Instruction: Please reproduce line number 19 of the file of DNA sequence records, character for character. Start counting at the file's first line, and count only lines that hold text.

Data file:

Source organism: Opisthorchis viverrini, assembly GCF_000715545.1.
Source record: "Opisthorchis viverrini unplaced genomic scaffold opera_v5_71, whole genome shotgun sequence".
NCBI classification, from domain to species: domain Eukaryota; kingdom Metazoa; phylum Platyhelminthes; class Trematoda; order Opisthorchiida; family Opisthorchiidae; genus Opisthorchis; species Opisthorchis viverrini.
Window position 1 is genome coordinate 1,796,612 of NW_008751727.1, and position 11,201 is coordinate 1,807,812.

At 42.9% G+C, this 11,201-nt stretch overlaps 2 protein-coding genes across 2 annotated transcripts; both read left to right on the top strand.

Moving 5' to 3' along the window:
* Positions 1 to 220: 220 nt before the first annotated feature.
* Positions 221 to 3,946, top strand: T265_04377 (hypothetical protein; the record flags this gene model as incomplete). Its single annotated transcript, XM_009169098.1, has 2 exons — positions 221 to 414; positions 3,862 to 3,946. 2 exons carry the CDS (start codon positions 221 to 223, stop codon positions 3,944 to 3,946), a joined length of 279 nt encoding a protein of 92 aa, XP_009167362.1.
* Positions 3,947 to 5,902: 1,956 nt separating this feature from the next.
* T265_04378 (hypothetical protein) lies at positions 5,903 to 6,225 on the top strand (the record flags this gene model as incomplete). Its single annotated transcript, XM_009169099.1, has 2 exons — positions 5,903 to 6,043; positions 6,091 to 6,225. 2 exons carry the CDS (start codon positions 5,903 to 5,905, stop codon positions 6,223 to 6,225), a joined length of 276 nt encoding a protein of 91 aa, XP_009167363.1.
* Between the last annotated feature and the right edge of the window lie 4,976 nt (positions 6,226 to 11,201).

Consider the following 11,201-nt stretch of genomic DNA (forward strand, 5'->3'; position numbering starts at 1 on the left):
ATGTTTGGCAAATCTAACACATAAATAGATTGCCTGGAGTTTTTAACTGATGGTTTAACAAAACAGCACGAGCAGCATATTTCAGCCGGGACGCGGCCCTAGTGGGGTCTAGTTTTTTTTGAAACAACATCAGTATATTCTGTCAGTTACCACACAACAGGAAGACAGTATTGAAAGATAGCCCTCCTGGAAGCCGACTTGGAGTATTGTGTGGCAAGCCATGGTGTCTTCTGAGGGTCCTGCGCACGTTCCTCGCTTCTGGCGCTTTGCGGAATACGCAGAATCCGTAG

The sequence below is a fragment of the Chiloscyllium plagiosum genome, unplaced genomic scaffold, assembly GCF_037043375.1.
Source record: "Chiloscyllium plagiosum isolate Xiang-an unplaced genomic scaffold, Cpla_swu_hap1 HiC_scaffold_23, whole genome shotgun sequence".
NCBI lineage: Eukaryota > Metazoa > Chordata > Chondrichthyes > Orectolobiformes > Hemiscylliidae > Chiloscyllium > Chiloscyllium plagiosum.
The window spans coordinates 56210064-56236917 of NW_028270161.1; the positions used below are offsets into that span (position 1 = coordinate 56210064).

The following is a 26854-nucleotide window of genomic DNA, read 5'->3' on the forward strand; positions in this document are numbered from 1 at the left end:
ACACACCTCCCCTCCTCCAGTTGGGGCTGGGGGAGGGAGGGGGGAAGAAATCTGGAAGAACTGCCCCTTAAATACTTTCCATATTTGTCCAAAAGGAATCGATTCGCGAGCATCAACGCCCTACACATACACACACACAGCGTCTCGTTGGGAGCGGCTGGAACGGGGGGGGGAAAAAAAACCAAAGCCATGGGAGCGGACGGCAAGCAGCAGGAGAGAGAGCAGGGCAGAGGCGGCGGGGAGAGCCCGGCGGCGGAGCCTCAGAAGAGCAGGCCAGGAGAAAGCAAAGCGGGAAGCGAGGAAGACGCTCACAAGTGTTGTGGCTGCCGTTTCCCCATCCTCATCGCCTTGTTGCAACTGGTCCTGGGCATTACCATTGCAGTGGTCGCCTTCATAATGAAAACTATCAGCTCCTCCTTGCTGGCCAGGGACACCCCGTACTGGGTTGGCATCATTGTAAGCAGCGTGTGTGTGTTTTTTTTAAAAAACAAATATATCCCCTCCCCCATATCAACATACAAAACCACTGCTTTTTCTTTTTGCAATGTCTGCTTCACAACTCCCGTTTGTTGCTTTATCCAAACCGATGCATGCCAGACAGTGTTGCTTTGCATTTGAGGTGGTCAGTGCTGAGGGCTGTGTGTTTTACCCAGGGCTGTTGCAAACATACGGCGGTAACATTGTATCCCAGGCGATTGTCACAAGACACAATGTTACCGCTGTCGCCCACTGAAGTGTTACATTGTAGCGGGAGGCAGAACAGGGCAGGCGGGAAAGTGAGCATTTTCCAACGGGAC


ACACACCTCCCCTCCTCCAGTTGGGGCTGGGGGAGGGAGGGGGGAAGAAATCTGGAAGAACTGCCCCTTAAATACTTTCCATATTTGTCCAAAAGGAATCGATTCGCGAGCATCAACGCCCTACACATACACACACACAGCGTCTCGTTGGGAGCGGCTGGAACGGGGGGGGGAAAAAAAACCAAAGCCATGGGAGCGGACGGCAAGCAGCAGGAGAGAGAGCAGGGCAGAGGCGGCGGGGAGAGCCCGGCGGCGGAGCCTCAGAAGAGCAGGCCAGGAGAAAGCAAAGCGGGAAGCGAGGAAGACGCTCACAAGTGTTGTGGCTGCCGTTTCCCCATCCTCATCGCCTTGTTGCAACTGGTCCTGGGCATTACCATTGCAGTGGTCGCCTTCATAATGAAAACTATCAGCTCCTCCTTGCTGGCCAGGGACACCCCGTACTGGGTTGGCATCATTGTAAGCAGCGTGTGTGTGTTTTTTTTAAAAAACAAATATATCCCCTCCCCCATATCAACATACAAAACCACTGCTTTTTCTTTTTGCAATGTCTGCTTCACAACTCCCGTTTGTTGCTTTATCCAAACCGATGCATGCCAGACAGTGTTGCTTTGCATTTGAGGTGGTCAGTGCTGAGGGCTGTGTGTTTTACCCAGGGCTGTTGCAAACATACGGCGGTAACATTGTATCCCAGGCGATTGTCACAAGACACAATGTTACCGCTGTCGCCCACTGAAGTGTTACATTGTAGCGGGAGGCAGAACAGGGCAGGCGGGAAAGTGAGCATTTTCCAACGGGAC